The 18th G-20 Summit produced the ‘New Delhi Leaders’ Declaration’. In the days building up to the summit, there was anxiety about the chances of its success. It hinged on the question of whether the summit would end in a consensus-based, full-spectrum declaration or in a ‘Chair’s summary’, with its portions marked to show a split among the members. Yet, by the afternoon of day 1, Prime Minister Narendra Modi announced that a complete consensus was reached on the declaration’s contents. This, together with the inclusion of the African Union (AU) in the G-20 as a member, turned concern into a joyous celebration. Now it is time to evaluate the declaration and assess its value on the three-fold yardstick of consensus, additionality, and implementability (CAI). The attempt is to dissect only the more important elements of the text.
Editorial | India’s moment: on the G-20 Summit outcomes
Six paragraphs of the ‘Preamble’ and the last paragraph of the ‘Conclusion’ reveal the goals and driving motivations of the G-20 leaders. “We are One Earth, One Family, and we share One Future”, they noted. The notion of unity and a shared destiny was aptly stressed to convey the gravity of the multiple challenges facing humankind today. The way out for the world is to be driven by “the philosophy of living in harmony with our surrounding ecosystem.” They worked on harmonising development with the environment, stating that “no country should have to choose between fighting poverty and fighting for our planet.”
Paragraph 5 lists 12 goals to which the members are fully committed. These range from securing inclusive growth and accelerating full implementation of the 2030 Sustainable Development Agenda to addressing debt vulnerability, reform of Multilateral Development Banks, and integrating the perspectives of the Global South into the “future G-20 agenda.” The document’s last paragraph reiterates the determination “to steer the world out of its current challenges” and build a bright future. That this will be a long-term project was evident.
Eight paragraphs were devoted to defining the grouping’s view of what the preceding ministerial meetings had called “geopolitical issues.” A fine balance was struck between the Russian red line and the insistence by G7 on ensuring respect for “territorial integrity and sovereignty or political independence.” This middle path, crafted by Indian negotiators, with the valuable help from other countries’ diplomats, was seen as the only way to save the summit.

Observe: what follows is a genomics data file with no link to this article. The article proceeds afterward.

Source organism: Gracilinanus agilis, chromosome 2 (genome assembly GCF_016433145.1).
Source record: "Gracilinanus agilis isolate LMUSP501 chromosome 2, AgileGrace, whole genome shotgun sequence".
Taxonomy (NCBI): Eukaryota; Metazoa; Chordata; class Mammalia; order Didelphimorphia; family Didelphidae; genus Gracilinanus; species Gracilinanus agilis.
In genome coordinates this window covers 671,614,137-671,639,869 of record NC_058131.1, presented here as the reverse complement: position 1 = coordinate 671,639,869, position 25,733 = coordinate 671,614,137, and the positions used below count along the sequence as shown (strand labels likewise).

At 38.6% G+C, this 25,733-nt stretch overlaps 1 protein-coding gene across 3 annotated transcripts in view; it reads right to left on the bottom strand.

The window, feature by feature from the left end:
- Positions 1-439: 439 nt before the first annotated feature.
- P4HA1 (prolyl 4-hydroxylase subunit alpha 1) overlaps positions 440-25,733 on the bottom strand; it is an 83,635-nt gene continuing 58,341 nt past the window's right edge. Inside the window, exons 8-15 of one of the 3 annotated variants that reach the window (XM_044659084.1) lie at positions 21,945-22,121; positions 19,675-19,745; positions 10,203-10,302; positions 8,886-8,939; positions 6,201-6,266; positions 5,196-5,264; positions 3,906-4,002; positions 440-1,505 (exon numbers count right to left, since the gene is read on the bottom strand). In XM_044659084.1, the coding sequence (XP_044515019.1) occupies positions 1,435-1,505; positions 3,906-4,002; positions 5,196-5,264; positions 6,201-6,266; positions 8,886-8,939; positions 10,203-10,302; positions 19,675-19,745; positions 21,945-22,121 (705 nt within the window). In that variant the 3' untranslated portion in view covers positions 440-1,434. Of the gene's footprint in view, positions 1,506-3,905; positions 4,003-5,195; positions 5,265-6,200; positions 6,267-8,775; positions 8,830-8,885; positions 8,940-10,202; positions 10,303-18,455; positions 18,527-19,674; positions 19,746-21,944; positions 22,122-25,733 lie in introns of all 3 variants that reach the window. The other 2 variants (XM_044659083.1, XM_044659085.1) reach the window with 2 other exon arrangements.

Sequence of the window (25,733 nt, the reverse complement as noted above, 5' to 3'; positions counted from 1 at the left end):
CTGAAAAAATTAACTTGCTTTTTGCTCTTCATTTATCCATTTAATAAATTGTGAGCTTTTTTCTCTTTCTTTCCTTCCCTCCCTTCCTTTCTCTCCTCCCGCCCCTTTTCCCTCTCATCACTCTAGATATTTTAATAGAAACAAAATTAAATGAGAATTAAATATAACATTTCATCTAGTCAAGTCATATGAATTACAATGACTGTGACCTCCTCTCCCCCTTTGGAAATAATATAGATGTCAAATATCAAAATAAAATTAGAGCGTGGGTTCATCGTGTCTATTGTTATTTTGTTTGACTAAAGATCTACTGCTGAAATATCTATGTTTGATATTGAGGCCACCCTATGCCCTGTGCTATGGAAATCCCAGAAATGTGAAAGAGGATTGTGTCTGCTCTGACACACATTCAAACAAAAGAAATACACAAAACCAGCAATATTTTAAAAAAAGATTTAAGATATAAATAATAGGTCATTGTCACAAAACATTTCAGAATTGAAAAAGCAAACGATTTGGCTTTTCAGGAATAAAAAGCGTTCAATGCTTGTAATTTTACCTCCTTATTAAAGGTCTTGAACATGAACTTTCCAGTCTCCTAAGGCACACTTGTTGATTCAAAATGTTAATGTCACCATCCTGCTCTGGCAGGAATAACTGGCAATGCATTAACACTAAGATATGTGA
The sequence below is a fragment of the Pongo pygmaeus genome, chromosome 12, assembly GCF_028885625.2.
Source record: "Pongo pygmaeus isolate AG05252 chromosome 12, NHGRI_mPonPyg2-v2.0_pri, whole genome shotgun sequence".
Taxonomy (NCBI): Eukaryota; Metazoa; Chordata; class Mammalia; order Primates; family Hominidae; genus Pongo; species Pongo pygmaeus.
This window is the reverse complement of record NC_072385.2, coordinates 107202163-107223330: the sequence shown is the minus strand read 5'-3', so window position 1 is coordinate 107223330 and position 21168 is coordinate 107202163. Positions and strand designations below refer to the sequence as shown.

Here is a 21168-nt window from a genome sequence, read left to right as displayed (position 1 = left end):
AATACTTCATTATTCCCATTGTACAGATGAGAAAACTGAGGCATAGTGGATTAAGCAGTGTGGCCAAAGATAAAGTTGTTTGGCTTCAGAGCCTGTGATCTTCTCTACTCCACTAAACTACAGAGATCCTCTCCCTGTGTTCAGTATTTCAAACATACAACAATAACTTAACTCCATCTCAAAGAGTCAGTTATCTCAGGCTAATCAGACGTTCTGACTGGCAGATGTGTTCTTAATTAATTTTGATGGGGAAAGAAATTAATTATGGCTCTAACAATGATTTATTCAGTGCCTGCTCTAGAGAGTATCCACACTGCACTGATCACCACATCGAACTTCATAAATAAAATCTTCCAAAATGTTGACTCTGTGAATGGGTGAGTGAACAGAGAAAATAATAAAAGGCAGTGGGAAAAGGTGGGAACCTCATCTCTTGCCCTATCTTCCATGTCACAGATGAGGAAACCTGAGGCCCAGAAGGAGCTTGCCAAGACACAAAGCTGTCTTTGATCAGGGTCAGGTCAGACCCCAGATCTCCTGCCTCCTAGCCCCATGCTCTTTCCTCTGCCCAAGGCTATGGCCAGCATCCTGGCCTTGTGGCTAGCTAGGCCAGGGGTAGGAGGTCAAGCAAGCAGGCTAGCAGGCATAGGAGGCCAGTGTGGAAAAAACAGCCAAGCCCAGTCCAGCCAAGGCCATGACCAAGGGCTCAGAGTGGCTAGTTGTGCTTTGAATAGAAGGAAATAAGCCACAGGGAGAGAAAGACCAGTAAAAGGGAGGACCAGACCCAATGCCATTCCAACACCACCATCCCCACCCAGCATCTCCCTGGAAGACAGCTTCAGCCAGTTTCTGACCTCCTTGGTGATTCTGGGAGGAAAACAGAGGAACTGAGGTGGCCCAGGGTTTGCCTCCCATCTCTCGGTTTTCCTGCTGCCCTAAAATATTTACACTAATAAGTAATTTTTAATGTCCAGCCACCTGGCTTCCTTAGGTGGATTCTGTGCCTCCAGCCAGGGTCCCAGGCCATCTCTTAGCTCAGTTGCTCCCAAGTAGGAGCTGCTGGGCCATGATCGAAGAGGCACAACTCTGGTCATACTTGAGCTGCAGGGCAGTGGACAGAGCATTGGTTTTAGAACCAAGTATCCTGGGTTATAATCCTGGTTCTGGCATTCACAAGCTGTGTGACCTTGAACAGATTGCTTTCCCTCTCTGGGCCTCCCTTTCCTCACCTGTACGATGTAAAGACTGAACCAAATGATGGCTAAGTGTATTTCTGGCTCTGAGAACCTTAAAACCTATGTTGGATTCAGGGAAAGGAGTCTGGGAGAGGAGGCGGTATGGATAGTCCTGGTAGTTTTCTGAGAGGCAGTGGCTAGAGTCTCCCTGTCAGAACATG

The general verdict was that Russia gained a little more, while the G7 lost a little to prevent the summit’s failure. The leaders agreed to call for “a comprehensive, just and durable peace in Ukraine.” Whether their labour will have any serious effect on the two warring sides and their backers remains doubtful.
The first-ever expansion of G-20 membership was imbued with much significance. The document depicts the AU as “a permanent member” even though G-20 does not have permanent and non-permanent members; it has only members and guests. The admission was agreed in the name of creating a more inclusive world. The leaders’ commitment on what follows will be watched with real interest; they observed, “We commit to strengthen our ties with and support the African Union realise the aspirations under Agenda 2063.” To begin with, G-20 may have to offer ample assistance to facilitate AU’s participation in G-20 activities at the level of governments and miscellaneous Engagement Groups.
G-20’s central agenda relating to economic and financial sectors, climate action and energy transitions, implementation of SDGs, technological transformation through Digital Public Infrastructure, reform of international financial institutions, trade, and taxation, and securing gender equality and empowerment of “all” women and girls is wide-ranging, ambitious, and even aspirational. Relevant domain experts are in a better position to assess the prospects of this agenda’s implementability. A question that is often asked is, from where will additional financial resources come for achieving all these goals? John Kirton, Director, G-20 Research Group at the University of Toronto, noted, “There was little new money mobilised for debt relief for developing countries, for reform of MDBs and the International Monetary Fund, for global health, or for food security, education and other social needs.”
Paragraph 47 propounds the view that global challenges of the 21st century can “only be addressed through reinvigorated multilateralism, reforms and international cooperation.” It wants the UN institutions to be “more responsive” to the entire membership. The need to make the global governance “more representative, effective, transparent and accountable” has been stated clearly. The fact that these formulations have the support of the entire G-20 leadership creates a glimmer of hope of some progress in the future, even though realism demands that the proponents of reform to remain cautious.
On the CAI yardstick, it is obvious that the declaration is not only backed by “100%” consensus, but it also breaks new grounds and records progress in terms of concepts, goals, and objectives, as compared to the Bali Declaration. The key criterion for the success of the summit is the degree of implementation of its decisions. But this will be accorded an answer only in the medium term.
Meanwhile, there should be no hesitation in recognising that the summit has been a major political and diplomatic success for G-20 and its current president, India.
Rajiv Bhatia is Distinguished Fellow, Gateway House, a former Ambassador and author